Marguerite Moreau, Brian F. O'Byrne, Naveen Andrews, Emily Deschanel, Caroline Goodall, John Rothman
Jane Weinstock, Gloria Norris, Paul Ryan, Robert Hoffman, Lauren Zuckerman, Aradhana Seth, Grant-Lee Phillips
Lately, lighthearted flicks about single urban chicks looking for love in a world of noncommittalguys flood our newsstands, televisions, and Cineplex screens. Easy confidently rises above the ranks of these romantic comedies, offering a less glossy, more penetrating vision of lovelorn life.
Jamie Harris, portrayed with sparkling intelligence, by actress Marguerite Moreau, is a neurotic, bright 25-year-old with a career naming peculiar consumer products. Though she gives them their identities, she's rather confused about her own. After dating a string of jerks, she's bewildered about whom to trust or how to find true intimacy. When two seemingly honorable men orbit around her, Jamie must confront what she is most afraid of. Asin Shakespearean comedies, writer/director Jane Weinstock's playful, nuanced script adroitly tosses competing desires up in the air, offering audiences the delicious pleasure of watching characters squirm and wriggle before everything falls into place.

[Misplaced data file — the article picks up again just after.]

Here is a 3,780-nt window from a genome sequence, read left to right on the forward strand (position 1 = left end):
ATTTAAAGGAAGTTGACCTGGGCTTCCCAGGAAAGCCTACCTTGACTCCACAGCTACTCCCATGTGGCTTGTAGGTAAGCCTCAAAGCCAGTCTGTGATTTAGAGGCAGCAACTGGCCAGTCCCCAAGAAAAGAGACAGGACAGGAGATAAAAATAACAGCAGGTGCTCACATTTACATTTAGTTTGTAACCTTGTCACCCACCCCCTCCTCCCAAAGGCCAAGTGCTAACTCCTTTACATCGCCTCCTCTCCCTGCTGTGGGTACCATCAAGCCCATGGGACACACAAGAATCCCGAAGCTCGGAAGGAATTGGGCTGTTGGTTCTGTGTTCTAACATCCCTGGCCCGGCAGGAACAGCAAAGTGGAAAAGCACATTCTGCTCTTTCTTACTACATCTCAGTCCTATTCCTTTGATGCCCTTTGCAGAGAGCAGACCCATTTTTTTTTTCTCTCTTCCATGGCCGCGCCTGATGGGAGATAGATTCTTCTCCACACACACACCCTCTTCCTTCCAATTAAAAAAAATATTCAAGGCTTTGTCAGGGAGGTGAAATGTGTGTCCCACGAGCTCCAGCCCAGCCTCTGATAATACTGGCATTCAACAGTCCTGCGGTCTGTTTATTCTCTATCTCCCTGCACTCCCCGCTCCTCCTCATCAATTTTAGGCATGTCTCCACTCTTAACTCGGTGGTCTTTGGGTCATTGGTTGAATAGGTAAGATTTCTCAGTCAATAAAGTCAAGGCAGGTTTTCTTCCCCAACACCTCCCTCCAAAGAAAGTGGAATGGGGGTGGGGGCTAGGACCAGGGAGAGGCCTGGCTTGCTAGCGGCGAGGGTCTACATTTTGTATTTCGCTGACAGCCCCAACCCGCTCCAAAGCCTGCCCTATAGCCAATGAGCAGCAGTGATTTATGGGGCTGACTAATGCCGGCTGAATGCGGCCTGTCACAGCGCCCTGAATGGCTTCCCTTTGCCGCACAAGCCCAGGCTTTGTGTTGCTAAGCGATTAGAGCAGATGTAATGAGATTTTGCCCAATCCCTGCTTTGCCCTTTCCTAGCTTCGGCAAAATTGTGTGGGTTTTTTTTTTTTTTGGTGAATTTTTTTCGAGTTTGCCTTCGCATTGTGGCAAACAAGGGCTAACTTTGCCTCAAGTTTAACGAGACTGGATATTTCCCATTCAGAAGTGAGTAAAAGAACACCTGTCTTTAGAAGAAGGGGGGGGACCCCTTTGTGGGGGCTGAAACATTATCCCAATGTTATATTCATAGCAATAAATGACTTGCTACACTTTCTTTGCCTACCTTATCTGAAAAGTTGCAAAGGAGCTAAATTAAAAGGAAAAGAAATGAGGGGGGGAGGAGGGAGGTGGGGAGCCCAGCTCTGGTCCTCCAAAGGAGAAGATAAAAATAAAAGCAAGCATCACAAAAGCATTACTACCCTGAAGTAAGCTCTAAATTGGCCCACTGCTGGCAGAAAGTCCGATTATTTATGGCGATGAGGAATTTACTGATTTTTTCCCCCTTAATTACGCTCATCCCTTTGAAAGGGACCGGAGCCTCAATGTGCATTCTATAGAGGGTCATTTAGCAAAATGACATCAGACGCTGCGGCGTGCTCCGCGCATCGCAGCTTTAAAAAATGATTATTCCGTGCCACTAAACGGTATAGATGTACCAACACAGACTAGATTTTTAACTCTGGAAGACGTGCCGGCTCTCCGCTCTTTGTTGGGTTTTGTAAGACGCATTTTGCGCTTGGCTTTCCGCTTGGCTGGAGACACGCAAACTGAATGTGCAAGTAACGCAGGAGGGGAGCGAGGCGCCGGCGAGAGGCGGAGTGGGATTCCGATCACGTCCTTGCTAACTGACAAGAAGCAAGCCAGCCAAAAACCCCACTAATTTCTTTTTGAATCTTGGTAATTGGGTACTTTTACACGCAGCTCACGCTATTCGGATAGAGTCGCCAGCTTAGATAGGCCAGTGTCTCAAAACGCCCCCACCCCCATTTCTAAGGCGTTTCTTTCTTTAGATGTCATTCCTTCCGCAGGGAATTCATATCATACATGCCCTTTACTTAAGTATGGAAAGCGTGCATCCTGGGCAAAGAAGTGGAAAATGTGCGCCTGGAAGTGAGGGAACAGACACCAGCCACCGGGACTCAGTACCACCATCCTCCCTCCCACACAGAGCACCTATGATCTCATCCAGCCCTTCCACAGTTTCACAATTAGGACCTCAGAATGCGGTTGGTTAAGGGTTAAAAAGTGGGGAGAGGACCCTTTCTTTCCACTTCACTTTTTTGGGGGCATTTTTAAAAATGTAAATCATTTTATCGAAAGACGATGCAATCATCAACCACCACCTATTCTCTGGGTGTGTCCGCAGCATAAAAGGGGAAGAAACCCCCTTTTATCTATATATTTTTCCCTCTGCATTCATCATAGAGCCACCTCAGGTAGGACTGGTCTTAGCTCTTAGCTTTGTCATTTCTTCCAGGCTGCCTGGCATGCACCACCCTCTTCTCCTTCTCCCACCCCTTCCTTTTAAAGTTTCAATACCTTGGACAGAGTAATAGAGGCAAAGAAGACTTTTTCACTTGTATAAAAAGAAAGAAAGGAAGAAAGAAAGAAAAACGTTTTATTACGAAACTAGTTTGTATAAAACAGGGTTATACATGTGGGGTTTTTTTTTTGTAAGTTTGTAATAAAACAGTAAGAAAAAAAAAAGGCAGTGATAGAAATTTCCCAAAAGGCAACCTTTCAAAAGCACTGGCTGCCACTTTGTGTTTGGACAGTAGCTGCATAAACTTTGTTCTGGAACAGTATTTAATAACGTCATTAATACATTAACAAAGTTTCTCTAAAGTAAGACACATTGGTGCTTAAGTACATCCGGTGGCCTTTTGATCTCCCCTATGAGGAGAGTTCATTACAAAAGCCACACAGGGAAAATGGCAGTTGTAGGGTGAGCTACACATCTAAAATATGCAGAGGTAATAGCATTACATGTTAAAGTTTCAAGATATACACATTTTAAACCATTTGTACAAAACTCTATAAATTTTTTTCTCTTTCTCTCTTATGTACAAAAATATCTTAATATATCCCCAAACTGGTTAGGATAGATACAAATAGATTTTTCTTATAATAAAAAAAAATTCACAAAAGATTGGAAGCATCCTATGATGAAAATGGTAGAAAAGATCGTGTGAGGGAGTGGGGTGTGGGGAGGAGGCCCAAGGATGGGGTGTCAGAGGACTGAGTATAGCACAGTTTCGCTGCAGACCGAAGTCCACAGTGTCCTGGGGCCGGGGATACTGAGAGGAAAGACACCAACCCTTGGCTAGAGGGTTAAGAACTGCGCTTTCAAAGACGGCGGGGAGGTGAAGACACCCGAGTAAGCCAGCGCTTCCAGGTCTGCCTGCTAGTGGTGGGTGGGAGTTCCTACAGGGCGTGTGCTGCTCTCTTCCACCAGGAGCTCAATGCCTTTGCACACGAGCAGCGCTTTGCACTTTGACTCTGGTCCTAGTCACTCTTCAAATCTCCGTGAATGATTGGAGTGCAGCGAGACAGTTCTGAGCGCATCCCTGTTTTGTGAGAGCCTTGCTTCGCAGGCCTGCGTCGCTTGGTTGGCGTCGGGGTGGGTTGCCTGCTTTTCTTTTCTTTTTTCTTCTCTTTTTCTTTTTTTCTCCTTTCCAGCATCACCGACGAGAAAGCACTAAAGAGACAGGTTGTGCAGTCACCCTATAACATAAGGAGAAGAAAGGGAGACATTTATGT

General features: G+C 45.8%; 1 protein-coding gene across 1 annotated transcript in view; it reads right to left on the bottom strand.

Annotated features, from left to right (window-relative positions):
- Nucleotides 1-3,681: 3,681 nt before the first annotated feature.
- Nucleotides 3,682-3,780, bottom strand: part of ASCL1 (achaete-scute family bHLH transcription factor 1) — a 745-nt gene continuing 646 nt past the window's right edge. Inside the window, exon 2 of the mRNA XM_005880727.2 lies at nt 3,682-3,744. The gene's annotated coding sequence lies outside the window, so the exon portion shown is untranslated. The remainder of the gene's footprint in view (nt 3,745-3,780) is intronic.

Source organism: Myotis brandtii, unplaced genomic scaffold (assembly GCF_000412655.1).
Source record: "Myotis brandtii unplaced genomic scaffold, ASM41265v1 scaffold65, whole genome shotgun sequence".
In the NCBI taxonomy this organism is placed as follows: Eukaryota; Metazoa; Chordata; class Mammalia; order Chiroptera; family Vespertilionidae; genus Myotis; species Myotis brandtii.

Weinstock constructs a romantic, but not romanticized, world, where sex is earthy and real, hair is unkempt, social norms are gloriously turned on their heads, and smart single girls have to work extra hard to get what they want. Easy is a moving and delightful foray into that most mysterious of all realms: contemporary relationships.